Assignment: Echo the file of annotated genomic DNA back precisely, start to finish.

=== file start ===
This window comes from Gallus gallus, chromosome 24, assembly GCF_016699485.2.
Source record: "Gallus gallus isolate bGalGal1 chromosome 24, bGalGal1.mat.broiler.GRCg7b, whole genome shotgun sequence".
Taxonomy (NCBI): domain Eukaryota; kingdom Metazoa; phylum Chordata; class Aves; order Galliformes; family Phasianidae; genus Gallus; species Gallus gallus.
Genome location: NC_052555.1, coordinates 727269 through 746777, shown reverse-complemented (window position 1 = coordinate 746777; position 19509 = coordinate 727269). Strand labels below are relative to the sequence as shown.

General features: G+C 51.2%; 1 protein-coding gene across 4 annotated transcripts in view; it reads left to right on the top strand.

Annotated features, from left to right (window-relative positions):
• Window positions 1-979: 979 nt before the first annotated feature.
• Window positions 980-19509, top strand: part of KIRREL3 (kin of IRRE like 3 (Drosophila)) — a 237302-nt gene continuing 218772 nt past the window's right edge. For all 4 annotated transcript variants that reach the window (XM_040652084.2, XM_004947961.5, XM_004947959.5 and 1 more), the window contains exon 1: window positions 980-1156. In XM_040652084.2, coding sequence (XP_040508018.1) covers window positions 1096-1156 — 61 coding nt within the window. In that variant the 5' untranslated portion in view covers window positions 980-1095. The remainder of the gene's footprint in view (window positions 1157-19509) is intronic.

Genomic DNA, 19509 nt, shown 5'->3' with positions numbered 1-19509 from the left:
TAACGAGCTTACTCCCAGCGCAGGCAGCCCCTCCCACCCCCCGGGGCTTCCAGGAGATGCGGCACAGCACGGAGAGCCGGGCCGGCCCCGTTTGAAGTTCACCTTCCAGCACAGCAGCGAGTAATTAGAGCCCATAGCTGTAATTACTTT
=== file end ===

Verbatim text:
This window comes from Gallus gallus, chromosome 24, assembly GCF_016699485.2.
Source record: "Gallus gallus isolate bGalGal1 chromosome 24, bGalGal1.mat.broiler.GRCg7b, whole genome shotgun sequence".
Taxonomy (NCBI): domain Eukaryota; kingdom Metazoa; phylum Chordata; class Aves; order Galliformes; family Phasianidae; genus Gallus; species Gallus gallus.
Genome location: NC_052555.1, coordinates 727269 through 746777, shown reverse-complemented (window position 1 = coordinate 746777; position 19509 = coordinate 727269). Strand labels below are relative to the sequence as shown.

General features: G+C 51.2%; 1 protein-coding gene across 4 annotated transcripts in view; it reads left to right on the top strand.

Annotated features, from left to right (window-relative positions):
• Window positions 1-979: 979 nt before the first annotated feature.
• Window positions 980-19509, top strand: part of KIRREL3 (kin of IRRE like 3 (Drosophila)) — a 237302-nt gene continuing 218772 nt past the window's right edge. For all 4 annotated transcript variants that reach the window (XM_040652084.2, XM_004947961.5, XM_004947959.5 and 1 more), the window contains exon 1: window positions 980-1156. In XM_040652084.2, coding sequence (XP_040508018.1) covers window positions 1096-1156 — 61 coding nt within the window. In that variant the 5' untranslated portion in view covers window positions 980-1095. The remainder of the gene's footprint in view (window positions 1157-19509) is intronic.

Genomic DNA, 19509 nt, shown 5'->3' with positions numbered 1-19509 from the left:
TAACGAGCTTACTCCCAGCGCAGGCAGCCCCTCCCACCCCCCGGGGCTTCCAGGAGATGCGGCACAGCACGGAGAGCCGGGCCGGCCCCGTTTGAAGTTCACCTTCCAGCACAGCAGCGAGTAATTAGAGCCCATAGCTGTAATTACTTT